Persistent pulmonary hypertension (PPHN) is one of several serious Lexapro birth defects. If your child developed a birth defect after using this medication during pregnancy, please contact us for the latest Lexapro birth defects lawsuit news and 2011 litigation updates. It affects the way blood circulates in a baby’s body, and specifically whether the blood reaches the lungs for oxygenation. The FDA warned in 2006 that using SSRI antidepressants, such as Lexapro (also known as escitalopram), during the second half of pregnancy could increase the risk of this disorder. Left untreated, it can become life-threatening.
A study published in The New England Journal of Medicine in 2006 demonstrated the extent of the risk. Researchers found that babies exposed to escitalopram in the womb were six times more likely to develop PPHN than babies that were not exposed to such drugs. Following the FDA’s warning, many parents have explored filing Lexapro PPHN lawsuit claims on behalf of their children.
The birth defect is not immediately recognizable at birth. Nor does prenatal ultrasound help to identify it since its primary characteristic – failure of the blood to reach the lungs – is only evident following birth. Thus, the doctor must perform a number of tests post-childbirth to diagnosis the condition.
When Lexapro and PPHN side effects present in a newborn, the doctor will order x-rays of the chest. The images may reveal abnormalities that indicate an enlarged heart or signs of pulmonary disease. X-rays are inconclusive, but can provide insight into the infant’s symptoms, and prompt the physician to order further tests.
Ultrasound For Cardiac Imaging
Ultrasound imaging of the heart (echocardiogram) reveals more than mere structural abnormalities. The images will display the manner in which blood flows. Normally, blood flows from the right-lower chamber of the heart (right ventricle) into the pulmonary artery en route to the lungs. In babies born with PPHN, a fetal shunt called the ductus arteriosus, which normally closes after birth, remains open. This shunt carries blood from the pulmonary artery to the aortic arch, from which it travels to the body.
By noting that the ductus arteriosus remains open, the doctor can begin to construct a diagnosis for persistent pulmonary hypertension.
Ultrasound For Cerebral Imaging
Images are also taken of the brain if the physician suspects bleeding may have occurred. This test is ordered to identify a hemorrhage that may jeopardize the health of the baby rather than to help make a diagnosis of PPHN.
Complete Blood Count (CBC)
This blood test is ordered to determine whether other conditions are contributing to the infant’s symptoms. It measures the number of red blood cells as well as the protein within the red blood cells that carries oxygen (called hemoglobin). This may reveal that the baby has anemia.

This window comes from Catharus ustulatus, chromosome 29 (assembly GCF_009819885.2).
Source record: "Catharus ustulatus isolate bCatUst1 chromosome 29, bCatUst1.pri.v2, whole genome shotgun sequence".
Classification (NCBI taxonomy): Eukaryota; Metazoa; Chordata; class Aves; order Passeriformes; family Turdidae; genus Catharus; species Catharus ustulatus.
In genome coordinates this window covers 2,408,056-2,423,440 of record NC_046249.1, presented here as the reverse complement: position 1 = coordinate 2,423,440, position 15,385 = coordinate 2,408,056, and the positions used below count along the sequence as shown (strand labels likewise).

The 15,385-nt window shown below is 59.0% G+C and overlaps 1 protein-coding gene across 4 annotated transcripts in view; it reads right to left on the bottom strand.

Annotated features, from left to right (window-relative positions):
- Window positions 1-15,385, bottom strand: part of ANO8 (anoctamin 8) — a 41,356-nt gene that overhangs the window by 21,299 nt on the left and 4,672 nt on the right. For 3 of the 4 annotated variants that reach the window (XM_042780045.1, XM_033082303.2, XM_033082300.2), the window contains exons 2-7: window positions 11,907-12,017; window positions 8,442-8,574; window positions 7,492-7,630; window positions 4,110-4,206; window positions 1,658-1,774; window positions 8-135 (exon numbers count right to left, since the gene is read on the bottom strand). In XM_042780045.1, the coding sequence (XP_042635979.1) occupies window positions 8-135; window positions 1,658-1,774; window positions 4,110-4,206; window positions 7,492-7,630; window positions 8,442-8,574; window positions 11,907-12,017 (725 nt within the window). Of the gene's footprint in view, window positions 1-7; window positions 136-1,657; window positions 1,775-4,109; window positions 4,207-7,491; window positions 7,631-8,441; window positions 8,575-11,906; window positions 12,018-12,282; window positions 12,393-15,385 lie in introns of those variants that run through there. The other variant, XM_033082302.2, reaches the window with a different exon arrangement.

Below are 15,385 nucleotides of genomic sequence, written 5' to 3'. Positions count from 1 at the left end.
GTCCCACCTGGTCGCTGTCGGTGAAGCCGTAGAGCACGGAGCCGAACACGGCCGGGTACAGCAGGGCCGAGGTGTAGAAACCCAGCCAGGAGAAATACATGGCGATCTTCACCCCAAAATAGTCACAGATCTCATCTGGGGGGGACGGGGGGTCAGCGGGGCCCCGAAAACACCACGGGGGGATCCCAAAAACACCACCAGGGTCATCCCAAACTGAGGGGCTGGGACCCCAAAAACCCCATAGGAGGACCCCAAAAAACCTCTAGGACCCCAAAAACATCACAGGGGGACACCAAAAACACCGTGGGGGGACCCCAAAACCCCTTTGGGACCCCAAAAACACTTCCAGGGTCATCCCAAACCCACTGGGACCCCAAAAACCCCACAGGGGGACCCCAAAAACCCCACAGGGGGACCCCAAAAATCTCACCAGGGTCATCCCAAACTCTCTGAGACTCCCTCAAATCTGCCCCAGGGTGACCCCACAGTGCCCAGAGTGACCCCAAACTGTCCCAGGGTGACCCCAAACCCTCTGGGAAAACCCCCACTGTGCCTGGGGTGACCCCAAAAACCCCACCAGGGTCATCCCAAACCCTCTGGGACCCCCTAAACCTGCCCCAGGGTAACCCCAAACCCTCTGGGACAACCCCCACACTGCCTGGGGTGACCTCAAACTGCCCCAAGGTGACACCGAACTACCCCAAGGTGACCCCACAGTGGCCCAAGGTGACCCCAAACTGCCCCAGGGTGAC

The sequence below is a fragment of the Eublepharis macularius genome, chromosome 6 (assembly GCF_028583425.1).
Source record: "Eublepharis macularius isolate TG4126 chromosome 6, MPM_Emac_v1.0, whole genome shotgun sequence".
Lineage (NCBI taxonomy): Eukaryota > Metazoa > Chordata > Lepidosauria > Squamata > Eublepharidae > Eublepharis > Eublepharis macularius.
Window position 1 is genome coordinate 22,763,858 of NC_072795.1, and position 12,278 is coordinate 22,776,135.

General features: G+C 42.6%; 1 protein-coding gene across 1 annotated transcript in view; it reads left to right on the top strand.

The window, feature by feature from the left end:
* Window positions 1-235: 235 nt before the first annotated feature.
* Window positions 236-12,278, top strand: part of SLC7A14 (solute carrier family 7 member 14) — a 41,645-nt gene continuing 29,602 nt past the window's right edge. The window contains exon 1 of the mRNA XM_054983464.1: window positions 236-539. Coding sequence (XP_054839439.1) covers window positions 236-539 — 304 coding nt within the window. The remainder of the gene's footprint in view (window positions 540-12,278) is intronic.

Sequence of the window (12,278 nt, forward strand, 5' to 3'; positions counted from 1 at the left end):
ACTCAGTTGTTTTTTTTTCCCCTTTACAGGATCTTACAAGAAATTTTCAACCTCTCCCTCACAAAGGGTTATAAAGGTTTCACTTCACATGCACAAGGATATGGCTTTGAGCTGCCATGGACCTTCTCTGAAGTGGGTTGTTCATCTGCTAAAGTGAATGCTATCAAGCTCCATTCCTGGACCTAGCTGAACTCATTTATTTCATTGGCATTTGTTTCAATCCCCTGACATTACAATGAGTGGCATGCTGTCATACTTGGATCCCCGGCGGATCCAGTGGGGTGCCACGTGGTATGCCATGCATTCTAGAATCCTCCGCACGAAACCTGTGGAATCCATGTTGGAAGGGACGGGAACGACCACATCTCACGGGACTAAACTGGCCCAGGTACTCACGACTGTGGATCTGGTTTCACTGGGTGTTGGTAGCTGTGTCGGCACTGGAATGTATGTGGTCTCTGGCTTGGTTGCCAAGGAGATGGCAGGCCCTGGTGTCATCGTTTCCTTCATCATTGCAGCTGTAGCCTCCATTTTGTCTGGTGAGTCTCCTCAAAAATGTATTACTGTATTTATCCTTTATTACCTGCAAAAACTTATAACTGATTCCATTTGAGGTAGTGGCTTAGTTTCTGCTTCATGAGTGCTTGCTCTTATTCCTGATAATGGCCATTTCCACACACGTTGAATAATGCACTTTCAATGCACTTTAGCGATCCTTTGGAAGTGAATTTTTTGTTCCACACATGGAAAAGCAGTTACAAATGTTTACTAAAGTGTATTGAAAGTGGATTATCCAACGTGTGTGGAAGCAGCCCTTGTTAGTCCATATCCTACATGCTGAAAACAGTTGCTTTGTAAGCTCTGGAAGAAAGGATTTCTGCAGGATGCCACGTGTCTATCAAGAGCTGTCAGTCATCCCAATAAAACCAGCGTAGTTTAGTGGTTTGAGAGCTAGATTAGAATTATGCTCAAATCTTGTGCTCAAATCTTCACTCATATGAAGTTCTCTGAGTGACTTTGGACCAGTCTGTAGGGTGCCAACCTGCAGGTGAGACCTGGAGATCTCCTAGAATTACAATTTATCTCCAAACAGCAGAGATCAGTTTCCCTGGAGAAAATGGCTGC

A CBC also measures white blood cells, which play an important role in fighting infections. If the test shows an abnormal level of white blood cells, it may suggest the infant has a bacterial infection or inflammation somewhere in the body.
The number of platelets in the blood is also measured. Platelets play a role in the formation of blood clots to prevent bleeding. A low count may indicate a hemorrhage.
Arterial Blood Gas (ABG)
The purpose of an arterial blood gas test is to determine how well oxygen is being delivered throughout the baby’s body. It measures the level of oxygen and carbon dioxide in the arteries.
The primary function of the lungs is to facilitate the exchange of gases into, and from, the blood. Oxygen moves into the blood while carbon dioxide is pulled from it. If the level of oxygen is low compared to the level of carbon dioxide, it may indicate that blood is not reaching the lungs properly. Because such an imbalance may also suggest other lung diseases, results from an ABG are inconclusive for diagnosing persistent pulmonary hypertension.
Lexapro Lawsuit Settlements
Lexapro and birth defects involving PPHN can become life-threatening in the absence of treatment. That said, it is important to note that many other serious congenital disorders have been linked to this SSRI antidepressant. If your baby is suffering from health issues that are the result of Lexapro birth defects, you may be able to file a claim against the drug’s manufacturer. Contact an experienced Lexapro birth defects lawsuit lawyer to discuss your case.
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We believe that the manufacturer of Lexapro should be held accountable for any harm they are legally responsible for and people should be fairly compensated for their damages due to Lexapro birth defects side effects. Many families and their child have had their life changed in a number of ways due to Lexapro and birth defects including... find out more
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Lexapro Birth Defects Lawsuit
Lexapro birth defects lawsuit claims continue to be filed by families affected by Lexapro birth defects. Lexapro is a type of antidepressant that targets certain chemicals to balance them in the brain... find out more